Shorting Treasuries For the Ultimate Risk-Takers

by ETF Base on September 6, 2011

While there are numerous ways to short Treasuries, there are several different approaches investors choose to take, each suited to a particular strategy and risk tolerance.  What I’m outlining today is both high-risk and highly likely to succeed – IF I can outlast the Fed.  See, I entered into the ultimate risk short today that I’ll describe further below, but want to emphasize that this probably isn’t a prudent approach for most retail investors and requires the ability to short, a margin account, and intestinal fortitude.

Short Treasury Strategy

The approach I took was to combine the leverage that options offer, the poor performance of leveraged ETFs over time (see more on ETF Decay), and the time value decay of both options and leveraged ETFs.

  • Sold TMF Calls (TMF was priced at 61 during Tuesday trading)
  • Strike Price $75
  • Expiry November
  • Premium 3.40 each

TMF is the 3X leveraged 30-Year Treasury Bond ETF from Direxion.  This is about as turbo-charged as you can get in looking to short bonds.  In the past, I’ve already sold TMF short as an ETF holding, but now I’ve turbocharged the play even further.

Here’s the Rationale:

  • Treasury Yields are already at historic lows.  Can they go lower?  Of course, Bill Gross was wrong months ago.  But I have breathing room.  Yields would have to continue to drop appreciably – and quickly.
  • Most options expire worthless.  This is true of the majority of option contracts written.  The $75 strike is appreciably out of the money to make this a feasible outcome.  Granted, the 3X leverage doesn’t put $75 very far from Tuesday’s close at $61.  But that’s a pretty rapid move from an already generational low in yields.
  • To put this into perspective further, we’re really talking about $78.40 before I even lose a dime due to the time premium (the $340 I collected upon sale).
  • I have other short positions in my portfolio, so for long bond yields to continue to tank, it would probably take some sort of exogenous event or major market malaise, which would translate into gains elsewhere in the portfolio.
  • On the personal finance side, the lower long bond yields go, the more attractive mortgage rates become.  I’ve been considering another refi (after I thought I’d never have to again) because mortgage rates are incredible at these rates and a further decline in the 10-30 year maturities could push 15 and 30 year mortgages into an area where my NPV is well above $10,000 just for refinancing yet again, more than offsetting a loss of a few hundred or even a few thousand dollars in this position.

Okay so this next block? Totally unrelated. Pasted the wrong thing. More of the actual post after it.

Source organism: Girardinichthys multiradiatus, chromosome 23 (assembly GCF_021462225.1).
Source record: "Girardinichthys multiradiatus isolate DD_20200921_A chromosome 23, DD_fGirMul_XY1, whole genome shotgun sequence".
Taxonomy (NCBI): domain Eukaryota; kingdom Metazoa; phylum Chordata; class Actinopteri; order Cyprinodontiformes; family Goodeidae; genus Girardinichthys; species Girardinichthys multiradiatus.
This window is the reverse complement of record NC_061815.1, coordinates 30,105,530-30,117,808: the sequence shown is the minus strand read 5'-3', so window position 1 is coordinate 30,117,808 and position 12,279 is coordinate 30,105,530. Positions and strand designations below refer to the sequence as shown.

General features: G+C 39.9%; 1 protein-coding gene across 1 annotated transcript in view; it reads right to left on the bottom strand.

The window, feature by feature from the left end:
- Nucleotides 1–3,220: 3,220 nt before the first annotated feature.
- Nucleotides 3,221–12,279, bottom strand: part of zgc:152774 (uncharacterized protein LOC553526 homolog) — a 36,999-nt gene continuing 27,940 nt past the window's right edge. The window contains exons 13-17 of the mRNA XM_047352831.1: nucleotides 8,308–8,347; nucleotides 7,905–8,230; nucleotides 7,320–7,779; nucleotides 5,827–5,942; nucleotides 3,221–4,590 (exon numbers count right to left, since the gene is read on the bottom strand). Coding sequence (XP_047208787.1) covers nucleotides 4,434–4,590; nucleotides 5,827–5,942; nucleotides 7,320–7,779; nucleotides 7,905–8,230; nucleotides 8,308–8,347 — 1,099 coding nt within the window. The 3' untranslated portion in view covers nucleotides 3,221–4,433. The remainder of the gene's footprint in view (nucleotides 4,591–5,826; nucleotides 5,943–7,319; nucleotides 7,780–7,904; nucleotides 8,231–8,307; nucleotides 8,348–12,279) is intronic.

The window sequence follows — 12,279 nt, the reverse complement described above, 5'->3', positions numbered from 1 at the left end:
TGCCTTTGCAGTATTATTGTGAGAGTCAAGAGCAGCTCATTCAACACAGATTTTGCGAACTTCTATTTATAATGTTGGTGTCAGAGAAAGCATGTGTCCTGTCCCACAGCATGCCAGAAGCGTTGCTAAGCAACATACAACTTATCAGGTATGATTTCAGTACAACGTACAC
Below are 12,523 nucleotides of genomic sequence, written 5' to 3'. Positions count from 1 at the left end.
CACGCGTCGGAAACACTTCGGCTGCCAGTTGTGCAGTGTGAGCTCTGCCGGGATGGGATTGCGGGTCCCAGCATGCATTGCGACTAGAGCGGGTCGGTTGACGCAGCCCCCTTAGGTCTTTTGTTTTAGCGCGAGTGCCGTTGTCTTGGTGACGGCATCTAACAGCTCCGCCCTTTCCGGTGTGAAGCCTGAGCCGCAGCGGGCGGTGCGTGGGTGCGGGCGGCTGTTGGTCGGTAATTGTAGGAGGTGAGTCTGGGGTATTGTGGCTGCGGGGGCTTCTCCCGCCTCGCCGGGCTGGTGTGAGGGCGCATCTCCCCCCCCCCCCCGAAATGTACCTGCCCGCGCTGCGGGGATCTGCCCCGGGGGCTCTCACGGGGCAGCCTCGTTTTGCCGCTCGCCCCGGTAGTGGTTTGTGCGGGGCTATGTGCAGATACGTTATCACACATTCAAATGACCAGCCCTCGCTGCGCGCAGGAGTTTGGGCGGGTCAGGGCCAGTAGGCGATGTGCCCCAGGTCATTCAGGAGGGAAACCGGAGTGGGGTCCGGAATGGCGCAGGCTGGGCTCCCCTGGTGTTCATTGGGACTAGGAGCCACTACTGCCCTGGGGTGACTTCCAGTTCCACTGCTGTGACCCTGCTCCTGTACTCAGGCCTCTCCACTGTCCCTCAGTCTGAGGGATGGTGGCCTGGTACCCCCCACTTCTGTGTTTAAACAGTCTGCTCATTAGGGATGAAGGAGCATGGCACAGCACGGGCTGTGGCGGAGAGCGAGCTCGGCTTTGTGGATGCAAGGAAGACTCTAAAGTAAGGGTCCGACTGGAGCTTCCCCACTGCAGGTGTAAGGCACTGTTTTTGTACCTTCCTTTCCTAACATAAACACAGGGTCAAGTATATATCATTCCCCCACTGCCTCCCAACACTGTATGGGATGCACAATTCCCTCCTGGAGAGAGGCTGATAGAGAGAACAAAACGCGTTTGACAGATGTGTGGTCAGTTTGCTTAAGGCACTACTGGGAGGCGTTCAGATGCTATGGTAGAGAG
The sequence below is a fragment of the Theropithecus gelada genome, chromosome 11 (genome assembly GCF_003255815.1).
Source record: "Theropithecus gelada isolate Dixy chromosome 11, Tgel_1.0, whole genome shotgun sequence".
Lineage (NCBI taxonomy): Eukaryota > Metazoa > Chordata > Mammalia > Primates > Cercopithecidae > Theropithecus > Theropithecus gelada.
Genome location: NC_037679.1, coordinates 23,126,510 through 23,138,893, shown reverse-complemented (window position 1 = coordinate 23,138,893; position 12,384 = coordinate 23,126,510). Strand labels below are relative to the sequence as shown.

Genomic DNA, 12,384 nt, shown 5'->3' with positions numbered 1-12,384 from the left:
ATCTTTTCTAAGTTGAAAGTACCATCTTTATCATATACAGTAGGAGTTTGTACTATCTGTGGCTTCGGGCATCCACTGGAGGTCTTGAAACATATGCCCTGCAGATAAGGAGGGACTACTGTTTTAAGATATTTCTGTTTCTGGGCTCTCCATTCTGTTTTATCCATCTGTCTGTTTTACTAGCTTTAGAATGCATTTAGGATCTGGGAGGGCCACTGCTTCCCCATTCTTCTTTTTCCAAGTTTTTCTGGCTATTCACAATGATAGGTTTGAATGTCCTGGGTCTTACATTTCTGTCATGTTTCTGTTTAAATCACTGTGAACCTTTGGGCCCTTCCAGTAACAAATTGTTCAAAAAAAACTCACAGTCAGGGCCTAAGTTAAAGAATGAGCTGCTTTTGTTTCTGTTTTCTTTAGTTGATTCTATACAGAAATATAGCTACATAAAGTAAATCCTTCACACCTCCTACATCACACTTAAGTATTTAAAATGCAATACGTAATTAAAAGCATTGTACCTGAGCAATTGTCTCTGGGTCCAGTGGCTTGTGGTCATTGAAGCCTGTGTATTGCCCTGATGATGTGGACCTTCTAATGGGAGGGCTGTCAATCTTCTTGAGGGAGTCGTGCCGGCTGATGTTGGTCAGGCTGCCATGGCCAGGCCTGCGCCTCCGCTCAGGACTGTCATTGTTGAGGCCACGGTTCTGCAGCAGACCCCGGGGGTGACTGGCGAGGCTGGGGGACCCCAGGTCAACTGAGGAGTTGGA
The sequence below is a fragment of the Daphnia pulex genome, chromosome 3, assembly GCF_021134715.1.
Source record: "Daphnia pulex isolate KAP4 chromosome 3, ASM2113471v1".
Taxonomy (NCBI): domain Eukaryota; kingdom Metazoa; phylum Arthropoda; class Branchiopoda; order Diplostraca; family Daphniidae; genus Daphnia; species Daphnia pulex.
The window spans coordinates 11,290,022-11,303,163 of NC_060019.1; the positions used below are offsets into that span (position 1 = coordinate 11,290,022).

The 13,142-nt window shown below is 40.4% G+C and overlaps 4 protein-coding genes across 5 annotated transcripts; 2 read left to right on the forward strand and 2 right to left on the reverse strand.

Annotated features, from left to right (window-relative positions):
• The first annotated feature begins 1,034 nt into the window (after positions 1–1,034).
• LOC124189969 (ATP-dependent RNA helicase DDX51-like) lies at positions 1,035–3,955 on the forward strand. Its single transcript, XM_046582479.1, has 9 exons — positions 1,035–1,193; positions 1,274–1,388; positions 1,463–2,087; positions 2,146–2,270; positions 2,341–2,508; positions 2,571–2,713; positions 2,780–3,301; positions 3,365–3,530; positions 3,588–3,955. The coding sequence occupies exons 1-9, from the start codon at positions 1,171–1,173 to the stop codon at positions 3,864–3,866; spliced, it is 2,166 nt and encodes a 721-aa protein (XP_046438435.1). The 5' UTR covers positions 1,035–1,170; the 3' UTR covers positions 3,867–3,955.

• This is an income investment of sorts.  While there are very few safe high yield investments remaining in this new era of zero Fed funds rates, deriving income from stock options while volatility remains high is certainly an income investing strategy worthy of consideration.

Here’s What Can Go Wrong:

  • Quite a bit.  First off, these are open, “naked” calls I sold.  So, I have unlimited exposure to loss.  Not only could this become quite costly, but it also mangles up my margin requirements and could force me to either close this position earlier than desired or sell off other assets to keep it going.  You can always compare savings accounts for a much safer play, and this is not for the faint of heart.
  • The way leveraged ETFs work, if a trend doesn’t break, the 3X ETF can track pretty close to 3 times the movement of the underlying index.  This runs contrary to what normally happens, where the decay I outlined above takes hold for flat or mild trends and a 3X ETF ends up losing money no matter what the underlying index does.  But a look back at TMF over the prior 6 months shows an 85% gain, so being short another 85% could be quite painful.

Disclosure: Short TMF via naked call options.

{ 1 comment… read it below or add one }

Craig October 24, 2011 at 12:53 pm

According to Zero Hedge, countries outside of the U.S. dumped 74 billion dollars in U.S. Treasuries, most of it over the weekend:

“Over the weekend, we observed the perplexing sell off of $56 billion in US Treasurys courtesy of weekly disclosure in the Fed’s custodial account (source: H.4.1) and speculated if this may be due to an asset rotation, under duress or otherwise, out of bonds and into stocks, to prevent the collapse of the global ponzi (because when the BRICs tell the IMF to boost its bailout capacity you know it is global). We also proposed a far simpler theory: “the dreaded D-day in which foreign official and private investors finally start offloading their $2.7 trillion in Treasurys with impunity (although not with the element of surprise – China has made it abundantly clear it will sell its Treasury holdings, the only question is when), has finally arrived.” In hindsight the Occam’s Razor should have been applied. Little did we know 5 short days ago just how violent the reaction by China would be (both post and pre-facto) to the Senate decision to propose a law for all out trade warfare with China. Now we know – in the week ended October 12, a further $17.7 billion was “removed” from the Fed’s custodial Treasury account, meaning that someone, somewhere is very displeased with US paper, and, far more importantly, what it represents, and wants to make their displeasure heard loud and clear. (Source)

Undoubtedly, the Chinese and other countries have recently discovered that Italy and Greece, with smaller debt to income ratios than the United States, are less riskier and carry a higher rate of return. This is because, unlike the US, the Rothschild/Rockefeller bond rating agencies have trashed their country’s debt ratings, forcing them to pay a much higher interest rate than U.S. Treasuries. Hey, if you take the risk, you might as well earn the reward!


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